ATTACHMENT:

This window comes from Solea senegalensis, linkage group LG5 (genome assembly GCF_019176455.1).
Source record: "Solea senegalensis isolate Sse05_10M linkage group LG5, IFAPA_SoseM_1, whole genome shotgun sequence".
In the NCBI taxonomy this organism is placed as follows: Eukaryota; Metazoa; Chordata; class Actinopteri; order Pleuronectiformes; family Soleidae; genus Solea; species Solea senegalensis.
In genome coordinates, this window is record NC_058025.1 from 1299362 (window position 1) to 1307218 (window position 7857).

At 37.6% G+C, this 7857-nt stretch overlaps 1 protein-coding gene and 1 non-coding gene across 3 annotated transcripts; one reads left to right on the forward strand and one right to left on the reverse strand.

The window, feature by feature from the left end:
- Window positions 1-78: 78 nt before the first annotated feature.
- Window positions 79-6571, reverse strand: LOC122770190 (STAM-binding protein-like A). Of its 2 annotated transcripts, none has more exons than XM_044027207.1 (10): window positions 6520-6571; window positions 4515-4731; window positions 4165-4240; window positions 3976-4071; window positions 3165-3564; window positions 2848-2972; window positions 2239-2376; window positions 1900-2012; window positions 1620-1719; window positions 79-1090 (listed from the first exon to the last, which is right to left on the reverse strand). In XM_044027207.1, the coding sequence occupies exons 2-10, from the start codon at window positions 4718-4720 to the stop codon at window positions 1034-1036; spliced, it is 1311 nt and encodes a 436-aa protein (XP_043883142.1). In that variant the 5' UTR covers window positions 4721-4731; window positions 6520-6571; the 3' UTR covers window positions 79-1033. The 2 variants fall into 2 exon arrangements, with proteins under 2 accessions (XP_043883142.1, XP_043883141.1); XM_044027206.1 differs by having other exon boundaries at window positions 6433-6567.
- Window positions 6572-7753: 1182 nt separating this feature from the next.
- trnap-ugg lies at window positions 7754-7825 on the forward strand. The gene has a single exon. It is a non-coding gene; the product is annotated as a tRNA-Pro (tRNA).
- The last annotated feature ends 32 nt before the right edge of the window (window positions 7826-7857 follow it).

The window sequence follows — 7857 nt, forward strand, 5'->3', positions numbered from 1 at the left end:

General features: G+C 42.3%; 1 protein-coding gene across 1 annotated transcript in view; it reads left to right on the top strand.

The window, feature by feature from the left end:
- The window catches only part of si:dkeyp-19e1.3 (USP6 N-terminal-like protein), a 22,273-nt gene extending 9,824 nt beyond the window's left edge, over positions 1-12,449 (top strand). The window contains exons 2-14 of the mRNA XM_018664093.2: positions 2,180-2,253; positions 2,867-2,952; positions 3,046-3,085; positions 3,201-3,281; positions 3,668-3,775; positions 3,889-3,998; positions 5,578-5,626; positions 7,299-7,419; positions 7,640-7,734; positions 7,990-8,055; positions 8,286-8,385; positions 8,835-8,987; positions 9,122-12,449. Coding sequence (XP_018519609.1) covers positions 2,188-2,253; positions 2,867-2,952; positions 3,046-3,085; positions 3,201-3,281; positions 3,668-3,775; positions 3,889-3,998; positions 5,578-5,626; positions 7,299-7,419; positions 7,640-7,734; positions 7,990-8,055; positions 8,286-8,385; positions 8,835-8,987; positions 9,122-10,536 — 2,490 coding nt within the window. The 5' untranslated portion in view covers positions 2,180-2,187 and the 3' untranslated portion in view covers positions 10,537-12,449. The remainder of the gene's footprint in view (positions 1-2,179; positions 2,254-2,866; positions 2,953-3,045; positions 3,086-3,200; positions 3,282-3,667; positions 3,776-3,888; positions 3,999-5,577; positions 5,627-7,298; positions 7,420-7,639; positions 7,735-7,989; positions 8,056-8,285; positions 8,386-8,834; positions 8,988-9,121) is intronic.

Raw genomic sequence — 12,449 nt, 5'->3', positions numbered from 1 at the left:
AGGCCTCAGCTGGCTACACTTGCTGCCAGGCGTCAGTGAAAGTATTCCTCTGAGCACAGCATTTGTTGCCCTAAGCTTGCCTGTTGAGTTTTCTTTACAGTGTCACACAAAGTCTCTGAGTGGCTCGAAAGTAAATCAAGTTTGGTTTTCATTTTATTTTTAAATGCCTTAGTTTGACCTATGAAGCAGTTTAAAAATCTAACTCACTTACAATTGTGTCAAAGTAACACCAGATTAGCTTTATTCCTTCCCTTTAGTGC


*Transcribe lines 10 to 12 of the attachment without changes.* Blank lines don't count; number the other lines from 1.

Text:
- trnap-ugg lies at window positions 7754-7825 on the forward strand. The gene has a single exon. It is a non-coding gene; the product is annotated as a tRNA-Pro (tRNA).
- The last annotated feature ends 32 nt before the right edge of the window (window positions 7826-7857 follow it).

The window sequence follows — 7857 nt, forward strand, 5'->3', positions numbered from 1 at the left end: